The confessional and the voting booth are the respective icons of religion and our civil religion: symbols of continuity—sacraments built to last—in which the former is as regal as any carriage and as rich as any coach, with its Solomonic columns and its solemn statues, with its decorative doors and its screened compartments; while the latter is where the penitent expresses his patriotism, not by arms but through the armaments of peace, as the gear-and-lever systems of old close the curtain and allow him to perform the oldest rites of our democratic republic.
It was quite a sight, to see people of all classes standing in line—to see men of all collars wearing shirts with white collars—waiting for the schoolhouse doors to open, so they could see a burst of sunlight.
There along the walls stood 875-pound machines of freedom: olive green sectionals like the battlements of Trumbull and Ticonderoga, repurposed for a day—Election Day—to record the secret ballots of all Americans.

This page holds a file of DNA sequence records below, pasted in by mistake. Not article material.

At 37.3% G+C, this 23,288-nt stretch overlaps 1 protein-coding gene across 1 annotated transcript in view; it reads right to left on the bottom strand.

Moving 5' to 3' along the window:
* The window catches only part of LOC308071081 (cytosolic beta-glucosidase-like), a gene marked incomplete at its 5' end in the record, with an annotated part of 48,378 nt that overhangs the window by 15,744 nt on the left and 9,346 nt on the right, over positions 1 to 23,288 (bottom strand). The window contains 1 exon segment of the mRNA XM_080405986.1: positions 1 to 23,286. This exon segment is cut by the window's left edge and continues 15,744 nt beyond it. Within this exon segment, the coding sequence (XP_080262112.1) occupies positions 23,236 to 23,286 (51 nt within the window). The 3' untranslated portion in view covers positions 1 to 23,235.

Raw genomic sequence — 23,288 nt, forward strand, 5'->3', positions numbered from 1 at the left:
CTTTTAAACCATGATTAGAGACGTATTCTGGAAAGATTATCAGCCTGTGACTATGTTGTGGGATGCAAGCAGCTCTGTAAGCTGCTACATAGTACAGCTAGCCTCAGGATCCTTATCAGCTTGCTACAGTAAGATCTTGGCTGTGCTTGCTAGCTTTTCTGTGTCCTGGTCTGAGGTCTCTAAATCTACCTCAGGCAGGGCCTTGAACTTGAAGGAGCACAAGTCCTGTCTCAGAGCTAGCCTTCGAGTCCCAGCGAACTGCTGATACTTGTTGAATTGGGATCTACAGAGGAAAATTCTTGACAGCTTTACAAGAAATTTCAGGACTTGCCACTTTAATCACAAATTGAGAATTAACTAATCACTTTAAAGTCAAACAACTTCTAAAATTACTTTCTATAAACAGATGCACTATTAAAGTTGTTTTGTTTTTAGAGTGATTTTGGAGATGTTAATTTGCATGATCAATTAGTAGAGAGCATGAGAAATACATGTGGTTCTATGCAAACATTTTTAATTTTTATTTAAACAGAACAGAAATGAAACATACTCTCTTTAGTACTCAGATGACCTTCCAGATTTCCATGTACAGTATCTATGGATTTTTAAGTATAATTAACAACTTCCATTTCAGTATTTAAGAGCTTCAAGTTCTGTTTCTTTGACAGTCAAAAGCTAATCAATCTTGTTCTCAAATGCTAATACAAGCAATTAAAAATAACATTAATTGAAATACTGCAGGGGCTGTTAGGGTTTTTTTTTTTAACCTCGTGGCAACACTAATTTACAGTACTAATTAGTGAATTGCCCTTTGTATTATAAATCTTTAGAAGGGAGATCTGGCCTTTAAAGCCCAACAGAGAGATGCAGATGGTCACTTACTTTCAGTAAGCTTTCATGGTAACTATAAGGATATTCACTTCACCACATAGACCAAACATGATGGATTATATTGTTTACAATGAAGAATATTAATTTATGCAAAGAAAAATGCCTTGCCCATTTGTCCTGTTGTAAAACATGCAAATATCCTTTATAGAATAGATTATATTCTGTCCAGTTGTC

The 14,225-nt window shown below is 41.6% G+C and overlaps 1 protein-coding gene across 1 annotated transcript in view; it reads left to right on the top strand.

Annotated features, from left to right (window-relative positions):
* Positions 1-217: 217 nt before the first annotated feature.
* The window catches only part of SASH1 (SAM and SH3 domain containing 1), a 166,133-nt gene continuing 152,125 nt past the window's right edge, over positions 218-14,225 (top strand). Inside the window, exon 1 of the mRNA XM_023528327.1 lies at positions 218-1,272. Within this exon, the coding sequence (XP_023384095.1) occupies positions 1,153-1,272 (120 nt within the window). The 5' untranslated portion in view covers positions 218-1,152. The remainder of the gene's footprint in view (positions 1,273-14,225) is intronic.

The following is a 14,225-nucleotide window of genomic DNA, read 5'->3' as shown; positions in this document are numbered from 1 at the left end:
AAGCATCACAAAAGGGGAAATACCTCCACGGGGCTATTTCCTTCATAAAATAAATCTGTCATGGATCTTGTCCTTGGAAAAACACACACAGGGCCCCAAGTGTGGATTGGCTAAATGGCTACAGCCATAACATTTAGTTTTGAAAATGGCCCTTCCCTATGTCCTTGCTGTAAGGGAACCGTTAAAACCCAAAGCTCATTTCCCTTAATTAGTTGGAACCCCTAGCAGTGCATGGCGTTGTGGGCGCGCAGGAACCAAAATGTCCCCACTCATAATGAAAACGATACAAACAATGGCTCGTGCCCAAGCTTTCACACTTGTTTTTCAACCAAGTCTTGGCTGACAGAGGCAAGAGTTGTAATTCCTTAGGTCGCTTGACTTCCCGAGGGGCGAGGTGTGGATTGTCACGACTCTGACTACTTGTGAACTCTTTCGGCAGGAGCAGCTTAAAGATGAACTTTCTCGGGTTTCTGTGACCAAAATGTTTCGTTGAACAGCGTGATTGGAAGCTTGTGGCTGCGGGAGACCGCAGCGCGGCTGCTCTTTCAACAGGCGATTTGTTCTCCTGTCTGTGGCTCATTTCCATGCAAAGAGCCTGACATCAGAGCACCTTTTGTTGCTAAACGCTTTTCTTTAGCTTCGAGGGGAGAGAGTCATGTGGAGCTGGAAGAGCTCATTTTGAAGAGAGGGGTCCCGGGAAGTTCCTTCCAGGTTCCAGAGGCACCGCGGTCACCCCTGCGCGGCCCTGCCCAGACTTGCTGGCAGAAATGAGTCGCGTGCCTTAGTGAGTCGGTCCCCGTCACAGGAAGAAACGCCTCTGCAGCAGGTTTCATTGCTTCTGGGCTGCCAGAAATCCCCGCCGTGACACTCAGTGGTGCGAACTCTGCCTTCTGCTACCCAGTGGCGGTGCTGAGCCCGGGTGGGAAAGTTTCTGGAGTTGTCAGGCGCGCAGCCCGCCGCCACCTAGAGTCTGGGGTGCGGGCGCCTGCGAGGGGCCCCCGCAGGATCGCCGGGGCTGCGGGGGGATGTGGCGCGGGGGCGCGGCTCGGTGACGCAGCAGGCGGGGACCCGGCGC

They are postmodern partitions of carpet and plastic, with not even a fig leaf of privacy. They are latrines without doors or curtains, more suitable for dwarfs than dignified citizens, as a voter of average height would more likely soak his shoes than mark his ballot.
Gone, too, is the mixing of classes.
The image of the doctor in line with the dock worker, the farmer in front of the pharmacist, the lawyer behind the law enforcement officer, the merchant making way for a member of the Merchant Marine—all this, and more, belongs to history.
We live in precincts of great wealth or pockets of extreme poverty, where professionals congregate among themselves and the poor fend for themselves.
In between, far from those above them and fearful of falling down among those below them, neither covetous of those with means nor callous toward those of little or no means is the middle class.
Vote to save the middle class, so you need not seek absolution for the sin of having ended an entire class of people.